Cast: Sonam Kapoor, Rajkumar Rao, Manoj Joshi, Pulkit Sharma, Varun Sharma, Rajesh Sharma, Archana Puran Singh, Mohammed Zeeshan Ayyub, Brijendra Kala
Director: Abhishek Dogra
Rating: 2 stars
If there is one thing all Indians and their commercial cinema can teach the world, it’s how to throw a wedding. So imagine a film which is a string of weddings. Many dolis of Miss Dolly. It should be a riot of colours, emotions, tension, misplaced jewellery, annoying in-laws, much sangeet-vangeet and nachna-tapna, and, of course, suhaag raat ka suspense.
Now imagine having all that but turning it all into a dull, drab affair.
In desi and Bollywood scheme of things, that is the ultimate sacrilege. And Dolly ki Doli is guilty of that crime. Take just one example. Can you ever, like everrrrr, imagine an Indian shaadi-wala ladke ka house without a single guest staying over? I mean, is that even allowed in our Constitution?
But initially, when it opens, Dolly ki Doli gets us all excited and interested. It opens with Sonu Sarawat (Rajkumar Rao), a posturing, blustering Jat, who speaks such quick and quirky Haryanvi that it gave me a bellyache.
He, the son of a rich sugarcane farmer, loves Dolly (Sonam Kapoor), the daughter of a retired Army Major (Manoj Joshi), and she loves him. So Sonu goes to demand that she be married to him. Both the dads, his and hers, shoo him away. But when Sonu persists, they relent and a date is fixed. But, Dolly is not who she says she is.
Neither is her dad her dad, her brother Raju (Mohammed Zeeshan Ayyub) is not really her brother, the lady she said is her mother is not her mother, nor dadi, nor her house...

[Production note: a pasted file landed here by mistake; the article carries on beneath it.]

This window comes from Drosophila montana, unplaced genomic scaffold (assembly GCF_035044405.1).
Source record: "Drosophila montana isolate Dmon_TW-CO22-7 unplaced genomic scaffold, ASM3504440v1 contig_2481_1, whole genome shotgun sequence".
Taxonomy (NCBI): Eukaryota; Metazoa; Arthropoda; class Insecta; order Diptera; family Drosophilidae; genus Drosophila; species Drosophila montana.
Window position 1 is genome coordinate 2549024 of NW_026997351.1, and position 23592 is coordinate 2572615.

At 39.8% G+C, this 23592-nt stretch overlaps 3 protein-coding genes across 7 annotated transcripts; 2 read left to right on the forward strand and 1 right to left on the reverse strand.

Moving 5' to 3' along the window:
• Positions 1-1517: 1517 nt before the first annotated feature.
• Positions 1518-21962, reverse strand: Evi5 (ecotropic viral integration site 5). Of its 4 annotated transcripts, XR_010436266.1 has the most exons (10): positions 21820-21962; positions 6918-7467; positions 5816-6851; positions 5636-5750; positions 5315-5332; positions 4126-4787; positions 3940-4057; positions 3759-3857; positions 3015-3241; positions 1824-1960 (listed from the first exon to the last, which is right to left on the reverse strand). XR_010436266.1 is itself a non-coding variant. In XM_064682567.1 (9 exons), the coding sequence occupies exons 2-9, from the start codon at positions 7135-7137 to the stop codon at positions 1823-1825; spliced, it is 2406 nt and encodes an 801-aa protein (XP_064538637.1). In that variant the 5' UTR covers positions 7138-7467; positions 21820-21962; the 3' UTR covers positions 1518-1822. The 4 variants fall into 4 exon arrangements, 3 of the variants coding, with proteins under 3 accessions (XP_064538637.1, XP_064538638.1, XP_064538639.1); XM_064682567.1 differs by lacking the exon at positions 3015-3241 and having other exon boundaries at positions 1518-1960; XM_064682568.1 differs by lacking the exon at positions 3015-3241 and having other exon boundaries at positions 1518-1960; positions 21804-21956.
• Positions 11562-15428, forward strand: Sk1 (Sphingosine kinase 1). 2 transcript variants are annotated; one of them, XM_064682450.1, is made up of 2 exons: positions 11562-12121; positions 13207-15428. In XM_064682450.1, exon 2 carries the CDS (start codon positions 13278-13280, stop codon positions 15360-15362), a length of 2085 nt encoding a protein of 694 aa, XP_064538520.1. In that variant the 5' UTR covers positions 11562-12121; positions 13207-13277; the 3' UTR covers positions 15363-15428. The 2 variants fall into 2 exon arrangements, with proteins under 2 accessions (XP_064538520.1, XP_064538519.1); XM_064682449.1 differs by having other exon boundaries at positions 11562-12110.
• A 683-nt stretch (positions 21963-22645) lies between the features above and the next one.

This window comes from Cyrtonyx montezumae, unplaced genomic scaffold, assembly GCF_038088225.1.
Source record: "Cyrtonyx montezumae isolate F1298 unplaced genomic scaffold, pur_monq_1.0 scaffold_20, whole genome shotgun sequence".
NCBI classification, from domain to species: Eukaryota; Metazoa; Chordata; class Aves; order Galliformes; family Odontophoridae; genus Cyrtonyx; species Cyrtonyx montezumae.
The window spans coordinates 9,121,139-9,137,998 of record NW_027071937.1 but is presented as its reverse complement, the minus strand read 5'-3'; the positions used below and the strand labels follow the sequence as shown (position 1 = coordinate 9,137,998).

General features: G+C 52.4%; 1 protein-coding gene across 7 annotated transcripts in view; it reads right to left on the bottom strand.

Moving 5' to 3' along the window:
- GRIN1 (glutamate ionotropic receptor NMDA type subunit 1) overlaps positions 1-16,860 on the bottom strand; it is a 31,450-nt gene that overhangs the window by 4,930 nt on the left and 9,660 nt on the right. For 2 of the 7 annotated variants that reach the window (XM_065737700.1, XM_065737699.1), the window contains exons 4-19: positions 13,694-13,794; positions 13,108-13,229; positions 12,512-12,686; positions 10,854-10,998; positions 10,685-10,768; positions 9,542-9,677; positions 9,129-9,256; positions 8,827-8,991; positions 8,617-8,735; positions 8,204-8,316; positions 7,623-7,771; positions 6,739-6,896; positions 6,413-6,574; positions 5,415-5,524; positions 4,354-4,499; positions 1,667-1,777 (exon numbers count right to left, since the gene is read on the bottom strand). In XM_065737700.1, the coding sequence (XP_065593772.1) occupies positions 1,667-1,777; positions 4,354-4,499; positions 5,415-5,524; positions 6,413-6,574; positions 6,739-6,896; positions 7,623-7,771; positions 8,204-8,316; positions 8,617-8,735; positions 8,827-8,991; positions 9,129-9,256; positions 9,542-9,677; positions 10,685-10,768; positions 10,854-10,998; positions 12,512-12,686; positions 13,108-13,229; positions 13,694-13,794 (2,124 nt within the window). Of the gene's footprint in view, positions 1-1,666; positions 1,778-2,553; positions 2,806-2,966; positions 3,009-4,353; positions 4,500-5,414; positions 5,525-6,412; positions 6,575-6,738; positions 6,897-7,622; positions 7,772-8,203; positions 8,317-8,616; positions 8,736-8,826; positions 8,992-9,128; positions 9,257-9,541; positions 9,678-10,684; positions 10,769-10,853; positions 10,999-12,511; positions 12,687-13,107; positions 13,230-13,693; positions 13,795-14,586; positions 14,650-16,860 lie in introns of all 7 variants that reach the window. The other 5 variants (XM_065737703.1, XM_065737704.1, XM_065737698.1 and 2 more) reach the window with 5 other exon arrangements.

A thin file on a hyper-active Looteri Dulhan floats about in Delhi’s Lajpat Nagar thana without a picture or a clue. Inspector Robin Singh’s (Pulkit Sharma) sudden interest in the case when a sketch turns up makes us suspicious. But we are soon distracted and tickled by Manoj Chaddha (Varun Sharma) and his mother who is of a very dominating nature (played by the loud Archana Puran Singh with a peculiar pomposity and wrinkled-nose crabbiness that dwells only in Punjabi households).
She rejects Dolly. Dolly is too tall for Varun, she says. It’s true. This rejection riles Dolly. A lot. But definitely less than an earlier rejection which is what led to the creation of this great big facade where the sweet and coy custom-made dulhan for every parivar is, in fact, a daayan who won’t spare even your bra-panties if you misbehave with her. Or, if you are a coward dulah, your izzat and abroo. Hope you’ve got the drift.
Though Dolly ki Doli has some interesting characters and funny dialogue, all of Dolly’s wedding shenanigans are conducted in a controlled environment that make all the shaadis feel so fake. But that is not the film’s biggest flaw. It’s biggest crime is that it’s a weak-kneed film that spends a lot of time and energy in telling us what a good and caring girl Dolly is. That while Dolly may get into dolis willingly, she doesn’t get all cosy with the dulhas. That she manages to remain pure and untouched. Only to, in the end, tell us in a hesitating manner that Dolly is, well, slightly morally challenged and challenging. That she likes playing these wedding games for the fun of it. And for the fun of getting away with it.
Uff! What is it with our sanskriti, sanskar and stars? Must all our heroines always be the epitomes of middle-class morality and virtue? Why are our stars, especially stars who come from starry families, so timid? Why are they so scared of taking a risk and trying out a morally ambiguous character? Why are they so desperate for our love that they won’t dare challenge it and see whether it might turn into respect?
Here is a character, Dolly, who is so deliciously devious, truly and nicely in the Oye! Lucky mode, only more shockingly wily and exciting. But what do we get? A Miss Goody Two Shoes who we see in select situations where she is always smelling of roses. Not once do we catch her planning, scheming, or even enjoying spending the money she gets from her wedding sprees.
Wish Dolly ki Doli had the courage to malign its heroine with pure criminal intent. It would have been fun and would have slightly altered the history of Indian heroines. That it doesn’t do so makes it Dolly the bore....